ELSIcon2022 • Paper • June 3, 2022
Presented by: Dana Ernst • Co-Authors: Laren Clark, Sara Simonsen, Jacqueline Kent-Marvick, Elinor Ochs • Special thanks: James Tabery, Rebecca Anderson
Epidemiological studies and medical research detail the poor reproductive outcomes and health disparities among disabled women. This paper presents findings from a multi-year study on the reproductive health of disabled women with significant implications for greater equity and inclusion for disabled populations in ELSI research.
The mixed-methods study included a biomedical health survey and semi-structured interview. For those who self-identify as women and disabled, we asked, what are their reproductive concerns and how do these configure their lives? Through personal narratives, the women guided us through what we call ‘body events’ – significant life occurrences subjectively imbued with affective, cognitive, and moral meaning. Narrative analysis and diagrammatic visual representation of each woman’s personal narrative question assumptions about disability and the relationship of disability and reproductive life. To have relied on survey data alone would have likely prevented the researchers from realizing that the most poignant concerns for disabled women do not always correspond with the lists of disabling conditions commonly used in medical research and in health care practice. This study questions the definition of ‘disability’ in standard surveys and as stipulated in eligibility requirements for social programs and services.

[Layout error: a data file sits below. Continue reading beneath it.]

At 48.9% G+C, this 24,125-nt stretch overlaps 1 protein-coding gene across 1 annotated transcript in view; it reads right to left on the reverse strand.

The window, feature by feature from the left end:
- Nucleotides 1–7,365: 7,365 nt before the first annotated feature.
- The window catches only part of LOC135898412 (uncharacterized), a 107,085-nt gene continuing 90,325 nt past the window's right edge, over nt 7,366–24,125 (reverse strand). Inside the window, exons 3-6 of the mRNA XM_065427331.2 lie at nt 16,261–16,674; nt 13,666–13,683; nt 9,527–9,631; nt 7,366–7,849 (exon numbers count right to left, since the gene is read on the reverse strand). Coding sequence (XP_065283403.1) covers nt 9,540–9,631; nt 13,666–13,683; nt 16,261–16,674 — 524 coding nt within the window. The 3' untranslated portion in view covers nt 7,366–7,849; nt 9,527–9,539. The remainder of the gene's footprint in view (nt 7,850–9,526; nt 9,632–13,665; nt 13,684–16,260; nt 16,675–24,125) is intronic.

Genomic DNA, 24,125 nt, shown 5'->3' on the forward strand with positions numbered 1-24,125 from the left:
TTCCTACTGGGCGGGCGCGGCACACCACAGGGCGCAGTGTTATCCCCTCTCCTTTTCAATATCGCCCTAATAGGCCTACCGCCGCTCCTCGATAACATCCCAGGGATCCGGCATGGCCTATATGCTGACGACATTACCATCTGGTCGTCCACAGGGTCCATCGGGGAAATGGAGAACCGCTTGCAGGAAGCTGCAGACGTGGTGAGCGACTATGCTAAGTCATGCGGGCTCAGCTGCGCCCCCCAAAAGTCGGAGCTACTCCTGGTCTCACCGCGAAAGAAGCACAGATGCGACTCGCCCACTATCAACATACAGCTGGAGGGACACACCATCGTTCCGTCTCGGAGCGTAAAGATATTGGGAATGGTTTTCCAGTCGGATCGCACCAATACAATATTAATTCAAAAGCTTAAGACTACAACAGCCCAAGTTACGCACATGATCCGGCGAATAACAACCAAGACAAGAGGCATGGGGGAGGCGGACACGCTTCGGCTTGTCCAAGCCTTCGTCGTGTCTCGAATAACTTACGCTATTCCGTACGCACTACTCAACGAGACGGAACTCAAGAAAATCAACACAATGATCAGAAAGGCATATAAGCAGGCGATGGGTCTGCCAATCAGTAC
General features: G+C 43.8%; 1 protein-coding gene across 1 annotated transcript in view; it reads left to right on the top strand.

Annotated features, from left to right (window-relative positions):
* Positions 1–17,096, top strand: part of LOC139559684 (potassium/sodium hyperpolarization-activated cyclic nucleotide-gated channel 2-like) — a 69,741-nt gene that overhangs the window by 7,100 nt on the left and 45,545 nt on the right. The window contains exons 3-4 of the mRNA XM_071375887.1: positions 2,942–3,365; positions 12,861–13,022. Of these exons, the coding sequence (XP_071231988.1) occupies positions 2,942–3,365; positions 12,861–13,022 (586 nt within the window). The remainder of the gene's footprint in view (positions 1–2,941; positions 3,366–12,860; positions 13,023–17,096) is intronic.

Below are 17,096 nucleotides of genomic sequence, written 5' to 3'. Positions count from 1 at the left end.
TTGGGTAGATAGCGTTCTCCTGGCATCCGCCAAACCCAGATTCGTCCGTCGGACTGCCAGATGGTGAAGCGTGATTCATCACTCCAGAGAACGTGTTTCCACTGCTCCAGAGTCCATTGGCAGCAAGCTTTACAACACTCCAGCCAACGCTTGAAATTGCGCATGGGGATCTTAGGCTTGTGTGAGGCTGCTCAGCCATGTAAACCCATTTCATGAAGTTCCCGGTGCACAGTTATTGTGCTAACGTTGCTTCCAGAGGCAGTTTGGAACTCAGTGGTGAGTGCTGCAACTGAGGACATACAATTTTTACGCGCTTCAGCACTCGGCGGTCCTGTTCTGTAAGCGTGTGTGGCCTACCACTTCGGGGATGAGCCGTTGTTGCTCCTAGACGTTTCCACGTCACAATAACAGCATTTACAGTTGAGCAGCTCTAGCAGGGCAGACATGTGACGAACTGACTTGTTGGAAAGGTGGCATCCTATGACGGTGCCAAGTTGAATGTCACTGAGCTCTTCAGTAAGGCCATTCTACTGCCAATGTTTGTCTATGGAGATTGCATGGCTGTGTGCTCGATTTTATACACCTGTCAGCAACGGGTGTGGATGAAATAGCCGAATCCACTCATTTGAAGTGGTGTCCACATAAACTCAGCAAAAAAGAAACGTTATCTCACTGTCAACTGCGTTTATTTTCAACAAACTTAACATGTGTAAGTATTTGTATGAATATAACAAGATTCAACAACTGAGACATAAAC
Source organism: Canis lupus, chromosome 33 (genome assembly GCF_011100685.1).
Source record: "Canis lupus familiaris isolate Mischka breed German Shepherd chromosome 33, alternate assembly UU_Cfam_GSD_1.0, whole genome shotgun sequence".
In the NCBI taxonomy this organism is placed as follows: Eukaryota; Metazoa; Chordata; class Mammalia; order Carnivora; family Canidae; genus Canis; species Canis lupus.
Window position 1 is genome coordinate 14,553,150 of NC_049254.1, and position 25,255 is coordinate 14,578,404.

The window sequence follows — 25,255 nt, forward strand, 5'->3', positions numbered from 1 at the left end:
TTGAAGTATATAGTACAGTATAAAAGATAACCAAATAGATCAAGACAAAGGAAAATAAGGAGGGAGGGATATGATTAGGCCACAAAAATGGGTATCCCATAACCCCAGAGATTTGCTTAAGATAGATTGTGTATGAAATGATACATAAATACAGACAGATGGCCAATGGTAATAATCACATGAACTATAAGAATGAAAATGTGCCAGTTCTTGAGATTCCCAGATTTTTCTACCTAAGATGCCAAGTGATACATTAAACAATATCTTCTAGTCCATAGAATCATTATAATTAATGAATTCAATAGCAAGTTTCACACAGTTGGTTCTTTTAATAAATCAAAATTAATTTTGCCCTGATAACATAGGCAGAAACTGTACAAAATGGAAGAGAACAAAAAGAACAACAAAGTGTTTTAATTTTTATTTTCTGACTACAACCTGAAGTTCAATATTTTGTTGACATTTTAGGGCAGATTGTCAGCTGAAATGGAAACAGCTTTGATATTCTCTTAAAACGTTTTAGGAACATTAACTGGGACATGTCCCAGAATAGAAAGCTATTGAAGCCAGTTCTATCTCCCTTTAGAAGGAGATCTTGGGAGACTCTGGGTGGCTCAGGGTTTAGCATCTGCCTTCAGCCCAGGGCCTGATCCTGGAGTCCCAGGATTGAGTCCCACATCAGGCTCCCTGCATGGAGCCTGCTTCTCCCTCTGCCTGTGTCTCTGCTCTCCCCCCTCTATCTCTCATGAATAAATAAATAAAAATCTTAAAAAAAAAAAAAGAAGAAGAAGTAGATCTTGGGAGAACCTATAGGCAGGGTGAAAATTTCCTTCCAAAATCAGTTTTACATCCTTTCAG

The team’s analysis of the women’s narratives exposes the unconscious ableism regarding research in disability. Methodologies which listen to and center the voices of disabled people are critically important. We propose ways forward for equity and justice in research practice regarding centering disabled experiences, inclusion of disabled researchers, and viewing participants with disabilities as experts in their own condition.